The short-term purpose of the lie is obviously to discredit the Russia investigation in the minds of a large portion of the public.  But eventually the use of the lie will politicized law enforcement in Trump’s own image.  While there is no doubt that US judicial institutions have problems and are not above reproach, by falsely describing them as a set of inherently corrupt institutions and complaining about them, Trump's purpose is to lower public expectations to the point of accepting their corruption.  Trump seeks not merely to destroy the current leadership and install leadership more apt to behave in the fashion the president wants; he wants to erode public confidence in the premise that a different reality ever existed.

Currently, there are two inter-related and very alarming developments in the recent full-court press to delegitimize the Mueller investigation and turn the Department of Justice into Trump’s political poodle.  

1.    FBI Deputy director McCabe’s sudden departure from the FBI seems to be the result of a Justice Department Inspector General’s probe.  The Washington Post explained that this probe is about how the FBI chose to handle those Huma Abedin emails on Anthony Weiner’s laptop in the final weeks of the 2016 campaign.  The Clinton email probe ended in July.  But an unrelated investigation into Anthony Weiner sexting with a minor led FBI agents to find a trove of Huma Abedin’s emails which agents in New York wanted to review to see if they shed new light on the Clinton emails probe. This request went to Washington and McCabe saw them sometime late in September.  That was about three weeks before Comey sent his letter to Capitol Hill that roiled the campaign during its final week and arguably turned the course of the election in Trump’s favour.  Why McCabe did nothing or if Comey knew about the emails at the beginning of October is still uncertain.  One interpretation is that it took time to go through the process of figuring out the appropriate steps to take.  Another potentially more sinister view is that McCabe was sitting on the matter, stalling or resisting reengaging the Clinton emails story because he didn’t want the news to come out because he knew it would hurt Clinton.  Or, McCabe was worried about the unfair impact on the election the re-opening of the investigation would have, just before the election.  The FBI historically did not make public announcements about its investigations for just that reason.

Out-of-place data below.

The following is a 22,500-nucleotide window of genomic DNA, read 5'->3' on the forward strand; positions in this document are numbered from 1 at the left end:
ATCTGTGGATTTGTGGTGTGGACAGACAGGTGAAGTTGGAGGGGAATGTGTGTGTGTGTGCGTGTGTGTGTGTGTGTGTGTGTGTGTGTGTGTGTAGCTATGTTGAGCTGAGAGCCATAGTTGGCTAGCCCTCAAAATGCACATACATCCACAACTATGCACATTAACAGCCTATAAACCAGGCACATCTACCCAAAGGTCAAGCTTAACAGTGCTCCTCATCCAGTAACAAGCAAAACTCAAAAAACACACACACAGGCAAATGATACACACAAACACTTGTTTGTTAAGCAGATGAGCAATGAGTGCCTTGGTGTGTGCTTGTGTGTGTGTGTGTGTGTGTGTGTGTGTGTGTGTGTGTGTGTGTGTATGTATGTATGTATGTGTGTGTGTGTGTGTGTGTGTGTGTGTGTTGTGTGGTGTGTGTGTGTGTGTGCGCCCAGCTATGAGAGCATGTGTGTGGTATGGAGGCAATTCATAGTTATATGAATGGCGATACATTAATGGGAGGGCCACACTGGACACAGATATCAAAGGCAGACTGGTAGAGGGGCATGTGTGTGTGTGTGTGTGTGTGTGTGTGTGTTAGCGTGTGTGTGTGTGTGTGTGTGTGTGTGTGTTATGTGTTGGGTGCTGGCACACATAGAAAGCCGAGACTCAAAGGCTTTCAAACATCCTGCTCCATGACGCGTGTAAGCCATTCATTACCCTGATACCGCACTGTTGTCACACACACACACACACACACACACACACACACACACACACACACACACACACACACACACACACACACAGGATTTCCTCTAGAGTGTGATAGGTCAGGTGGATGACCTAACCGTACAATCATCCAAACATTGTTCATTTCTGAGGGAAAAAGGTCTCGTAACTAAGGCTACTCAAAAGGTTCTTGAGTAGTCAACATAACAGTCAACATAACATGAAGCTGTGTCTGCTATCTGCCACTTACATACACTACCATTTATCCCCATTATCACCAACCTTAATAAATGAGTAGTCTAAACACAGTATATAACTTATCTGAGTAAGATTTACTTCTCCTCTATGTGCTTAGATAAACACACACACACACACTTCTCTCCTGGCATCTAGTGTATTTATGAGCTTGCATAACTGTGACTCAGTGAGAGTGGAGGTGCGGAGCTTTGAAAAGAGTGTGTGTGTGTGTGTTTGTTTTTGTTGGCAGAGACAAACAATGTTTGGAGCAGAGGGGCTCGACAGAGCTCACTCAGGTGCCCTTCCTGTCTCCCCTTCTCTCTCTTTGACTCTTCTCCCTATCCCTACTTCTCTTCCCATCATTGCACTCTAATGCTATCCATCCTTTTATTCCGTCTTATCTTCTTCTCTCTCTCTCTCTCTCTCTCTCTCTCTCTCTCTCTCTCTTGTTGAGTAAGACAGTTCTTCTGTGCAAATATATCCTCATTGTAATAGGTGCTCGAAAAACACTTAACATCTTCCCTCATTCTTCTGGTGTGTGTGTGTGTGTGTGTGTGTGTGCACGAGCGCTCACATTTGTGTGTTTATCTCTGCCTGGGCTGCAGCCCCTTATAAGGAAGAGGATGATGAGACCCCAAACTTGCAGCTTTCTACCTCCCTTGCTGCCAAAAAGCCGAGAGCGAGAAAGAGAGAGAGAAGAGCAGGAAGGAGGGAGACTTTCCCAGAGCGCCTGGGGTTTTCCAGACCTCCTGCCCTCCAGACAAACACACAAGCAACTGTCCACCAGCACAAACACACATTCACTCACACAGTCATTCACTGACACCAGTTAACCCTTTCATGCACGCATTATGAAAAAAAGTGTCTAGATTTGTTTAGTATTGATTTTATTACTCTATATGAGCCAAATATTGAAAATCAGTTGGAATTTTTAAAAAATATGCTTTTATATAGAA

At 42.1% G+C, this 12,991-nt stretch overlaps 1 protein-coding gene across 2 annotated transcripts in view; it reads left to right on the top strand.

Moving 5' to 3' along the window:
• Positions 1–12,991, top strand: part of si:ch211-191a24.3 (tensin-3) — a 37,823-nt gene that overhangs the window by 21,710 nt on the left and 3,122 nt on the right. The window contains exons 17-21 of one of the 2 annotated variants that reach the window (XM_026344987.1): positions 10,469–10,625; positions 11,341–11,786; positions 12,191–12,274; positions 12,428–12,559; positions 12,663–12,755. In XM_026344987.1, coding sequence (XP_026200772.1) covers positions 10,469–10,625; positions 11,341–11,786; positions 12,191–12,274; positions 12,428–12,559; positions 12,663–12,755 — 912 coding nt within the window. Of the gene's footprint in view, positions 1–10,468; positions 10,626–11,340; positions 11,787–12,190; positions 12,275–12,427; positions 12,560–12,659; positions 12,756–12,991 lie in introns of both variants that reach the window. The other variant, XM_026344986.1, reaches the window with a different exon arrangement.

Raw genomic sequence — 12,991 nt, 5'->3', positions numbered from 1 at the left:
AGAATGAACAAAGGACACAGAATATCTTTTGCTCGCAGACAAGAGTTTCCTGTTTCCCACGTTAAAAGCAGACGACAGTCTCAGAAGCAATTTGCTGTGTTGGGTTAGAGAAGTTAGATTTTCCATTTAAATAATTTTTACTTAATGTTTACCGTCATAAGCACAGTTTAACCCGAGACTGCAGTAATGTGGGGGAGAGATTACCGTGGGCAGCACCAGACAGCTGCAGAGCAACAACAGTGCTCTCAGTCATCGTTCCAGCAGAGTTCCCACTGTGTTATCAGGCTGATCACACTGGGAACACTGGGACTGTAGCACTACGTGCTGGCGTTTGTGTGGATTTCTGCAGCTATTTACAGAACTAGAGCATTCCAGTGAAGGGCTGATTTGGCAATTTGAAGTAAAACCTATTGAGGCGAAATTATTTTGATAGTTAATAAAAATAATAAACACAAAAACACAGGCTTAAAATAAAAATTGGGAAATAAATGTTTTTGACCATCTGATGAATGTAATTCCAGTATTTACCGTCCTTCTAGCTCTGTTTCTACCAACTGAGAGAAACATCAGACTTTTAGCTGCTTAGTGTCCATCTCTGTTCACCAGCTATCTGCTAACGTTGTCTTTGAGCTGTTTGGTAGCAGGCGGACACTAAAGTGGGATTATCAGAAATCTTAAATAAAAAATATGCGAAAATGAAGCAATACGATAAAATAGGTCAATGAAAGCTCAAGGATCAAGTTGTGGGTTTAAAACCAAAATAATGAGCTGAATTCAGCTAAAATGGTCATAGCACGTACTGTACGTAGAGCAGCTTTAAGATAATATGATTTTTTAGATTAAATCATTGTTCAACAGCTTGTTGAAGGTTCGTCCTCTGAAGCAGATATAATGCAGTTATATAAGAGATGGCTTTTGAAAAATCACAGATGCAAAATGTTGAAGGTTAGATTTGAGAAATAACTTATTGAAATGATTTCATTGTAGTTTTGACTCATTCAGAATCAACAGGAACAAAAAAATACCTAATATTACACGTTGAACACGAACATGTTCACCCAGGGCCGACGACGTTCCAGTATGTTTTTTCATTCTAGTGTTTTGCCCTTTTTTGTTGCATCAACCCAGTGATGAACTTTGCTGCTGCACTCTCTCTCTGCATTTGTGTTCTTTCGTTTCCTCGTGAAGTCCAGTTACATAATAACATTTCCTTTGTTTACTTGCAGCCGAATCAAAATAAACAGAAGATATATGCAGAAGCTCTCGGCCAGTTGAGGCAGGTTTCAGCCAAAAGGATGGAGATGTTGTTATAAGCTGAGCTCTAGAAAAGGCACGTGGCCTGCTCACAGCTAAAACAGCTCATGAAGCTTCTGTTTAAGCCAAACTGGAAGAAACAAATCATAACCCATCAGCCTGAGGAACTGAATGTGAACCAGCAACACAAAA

But on October 24th, the Wall Street Journal published its report about the alleged conflict of interest with McCabe’s wife who had earlier run for office in Virginia as a Democrat, with major financing from then Gov. Terry McAuliffe.  It was four days later that Comey then sent his letter to Congress stating the investigation was re-opened (October 28th).

At the same time, the FBI was facing a new set of questions, this time about McCabe’s role in a stalled probe into the Clinton Foundation.  Some within the FBI were suspicious of McCabe’s motives for not more aggressively pursuing the Clinton probe.  McCabe’s defenders inside federal law enforcement have suggested he navigating a sensitive political investigation between Justice Department (DOJ) officials who thought the probe was going nowhere and FBI agents who believed they were being politically stymied.  It seems that a lot of those people were in the New York City field office, which, justly or not, was notably hostile towards Clinton.

The FBI had no reason to believe there was anything in those emails that would change the result of the original investigation. They just wanted to look. But announcing that the investigation was “reopened” was bound to land like a bombshell just before the election.  That’s exactly what happened.  And there was nothing there at all.  But given the closeness of the election, that decision may have been crucial in swinging it to Trump.

Why is all this relevant now?  Well it appears that McCabe’s conduct during October 2016 is now being investigated by the DOJ Inspector General and this investigation is the reason why McCabe has been pushed to leave prior to taking retirement in March.  FBI Director Christopher Wray in his December House Testimony deflected many questions from Congress about FBI performance in the run up to the election, and related matters, out of deference to the upcoming Inspector General’s Report.  This report will provide a lot of information about exactly what went down in 2016 (and possibly 2017) in FBI and DOJ related to the events in the news.  Some of the report, it appears, will be damning.  “Agents and lawyers expect the report by the Justice Department’s inspector general, Michael E. Horowitz, to be highly critical of some F.B.I. actions in 2016, when the bureau was investigating both Hillary Clinton’s email use and the Trump campaign’s connections to Russia,” the New York Times reported, in explaining why Wray might have moved to nudge out McCabe earlier than expected.  

The implication here being that McCabe acted, as Trump has frequently tweeted, in favour of Clinton.